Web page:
• Her most prized possession was a desk that belonged to Dolly Madison. Sarah had admired it during a visit to the White House and, later, Dolly sent it to her.

    Dolly Madison's Desk.

    Sarah’s most prized-possession, her Dolly Madison desk.

  • The official President and First Lady portraits are not at the White House, but in the house in Columbia. The reason? Sarah got tired of waiting for Congress to approve the funds for their official portraits so paid for them herself. That meant she also owned them. When the Polks left the White House, so did the portraits.
  • Sarah invited Alexander Graham Bell to her house in Nashville after she heard about his telephone. She wanted to be able to talk to her friend more often than their social calls permitted. And, she got the first telephone in Tennessee.
James Polk's black suit.

Because he died of cholera, Polk’s clothes were burned but Sarah managed to save one black suit.

Polk lived in Polk Place, the house they purchased in Nashville for their post-White House years, less than 30 days. He died there. When Mrs. Polk died, a long legal battle regarding the president’s will ensued. It’s an interesting story. You can look it up. In the end, Polk Place was sold to a developer who tore it down and the proceeds distributed among many. Polk and Sarah never had a child, but as the oldest of 10, Polk had a lot of heirs.

Ironically—and this is the part I loved—Mrs. Polk’s grand niece to whom she was very close received all the furnishings of the house per Mrs. Polk’s will. It means we owe a debt of gratitude to a non-Polk for preserving their legacy and giving us so many Polk artifacts to enjoy.


Waterfall at David Crockett State Park.

Waterfall at David Crockett State Park.

After a month at Texas T Campground, I moved an hour southwest to the David Crockett State Park. That’s right. Davy Crockett “of the wild frontier.” The place was beautiful. I won’t tell you about the nine ticks Solstice and I got. Or about the continuous power surges. I am double protected with both an on-board surge protector as well as one I plug into the power source. But still it was annoying, especially in the middle of the night. When it cycled back on, the microwave would beep. Woke me up every time.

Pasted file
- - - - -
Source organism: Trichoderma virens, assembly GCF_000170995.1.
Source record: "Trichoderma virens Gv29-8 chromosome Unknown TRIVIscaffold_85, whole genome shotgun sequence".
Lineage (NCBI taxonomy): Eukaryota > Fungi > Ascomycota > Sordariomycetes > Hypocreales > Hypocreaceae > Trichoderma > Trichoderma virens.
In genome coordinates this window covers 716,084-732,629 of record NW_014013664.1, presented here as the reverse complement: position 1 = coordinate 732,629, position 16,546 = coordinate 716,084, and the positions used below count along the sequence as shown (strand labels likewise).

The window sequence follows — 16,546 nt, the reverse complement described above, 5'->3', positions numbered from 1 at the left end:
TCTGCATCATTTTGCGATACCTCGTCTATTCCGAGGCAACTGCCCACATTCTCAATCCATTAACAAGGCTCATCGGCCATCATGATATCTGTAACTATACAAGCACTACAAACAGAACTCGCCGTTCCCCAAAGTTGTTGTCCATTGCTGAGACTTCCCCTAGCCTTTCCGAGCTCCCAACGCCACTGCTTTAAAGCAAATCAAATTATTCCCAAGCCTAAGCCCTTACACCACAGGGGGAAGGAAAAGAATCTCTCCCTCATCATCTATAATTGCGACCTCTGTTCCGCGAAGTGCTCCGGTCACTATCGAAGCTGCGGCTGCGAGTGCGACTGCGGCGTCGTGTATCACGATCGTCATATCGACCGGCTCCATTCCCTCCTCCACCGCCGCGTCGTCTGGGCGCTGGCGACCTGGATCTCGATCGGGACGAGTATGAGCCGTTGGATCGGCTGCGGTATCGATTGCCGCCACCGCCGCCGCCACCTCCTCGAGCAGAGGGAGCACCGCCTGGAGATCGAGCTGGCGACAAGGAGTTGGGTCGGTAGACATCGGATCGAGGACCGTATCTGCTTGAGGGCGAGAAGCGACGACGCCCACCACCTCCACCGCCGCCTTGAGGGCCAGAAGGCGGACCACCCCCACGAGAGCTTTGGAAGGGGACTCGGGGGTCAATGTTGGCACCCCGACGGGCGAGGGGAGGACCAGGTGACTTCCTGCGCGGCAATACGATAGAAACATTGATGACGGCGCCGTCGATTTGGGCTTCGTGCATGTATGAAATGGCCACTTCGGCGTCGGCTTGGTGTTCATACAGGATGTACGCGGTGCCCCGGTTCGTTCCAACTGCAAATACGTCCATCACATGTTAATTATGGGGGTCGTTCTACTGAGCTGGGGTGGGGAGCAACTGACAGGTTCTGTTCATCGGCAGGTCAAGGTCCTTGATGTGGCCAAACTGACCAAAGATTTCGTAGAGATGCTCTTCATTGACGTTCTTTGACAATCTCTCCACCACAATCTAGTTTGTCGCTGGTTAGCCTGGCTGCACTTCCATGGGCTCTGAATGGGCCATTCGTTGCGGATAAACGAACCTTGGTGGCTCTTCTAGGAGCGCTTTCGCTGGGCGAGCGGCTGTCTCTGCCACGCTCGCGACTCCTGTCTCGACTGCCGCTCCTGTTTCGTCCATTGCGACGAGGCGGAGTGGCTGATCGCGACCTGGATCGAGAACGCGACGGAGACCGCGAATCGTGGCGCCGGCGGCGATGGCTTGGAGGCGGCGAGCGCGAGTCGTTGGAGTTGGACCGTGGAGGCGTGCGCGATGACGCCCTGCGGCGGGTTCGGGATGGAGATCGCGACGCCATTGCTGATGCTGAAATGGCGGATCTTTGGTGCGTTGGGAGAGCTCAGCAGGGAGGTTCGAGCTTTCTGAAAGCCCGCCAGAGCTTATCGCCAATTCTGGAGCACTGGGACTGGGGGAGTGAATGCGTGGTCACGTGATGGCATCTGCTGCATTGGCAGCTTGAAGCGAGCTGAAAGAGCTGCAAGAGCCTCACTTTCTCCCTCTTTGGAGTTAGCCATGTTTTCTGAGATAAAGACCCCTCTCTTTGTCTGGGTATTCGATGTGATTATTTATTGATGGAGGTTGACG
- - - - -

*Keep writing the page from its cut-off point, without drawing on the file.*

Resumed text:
Lawrenceburg , a few minutes away from the State Park, has 15,000 residents. The town center is a circle with a little park in the middle. The park has a statue of Davy Crockett (as seen at the top of the post) on one side and a Mexican-American War Monument on the other.

Mexican-American War Monument.

Mexican-American War Monument in Lawrenceburg, Tennessee. If you are wondering about the flags at half mast, I visited shortly after Barbara Bush died.

There is an interesting story about the monument. One hundred twenty Federal troops from the 14th Michigan Mounted Infantry arrived in Lawrenceburg on November 3, 1863. Finding the log jail and the courthouse empty, they went about burning them down. They spread cotton inside the jail and set it ablaze.

As they proceeded to do the same to the courthouse, the townspeople begged them not to burn the three-story brick structure built in 1821. One of the Union cavalrymen pointed out to the commander that destroying the courthouse would likely destroy the monument nearby. The commander, himself having fought in the Mexican-American War,  realized the men listed on the monument were those he fought alongside twenty years earlier.

He ordered the courthouse remain unharmed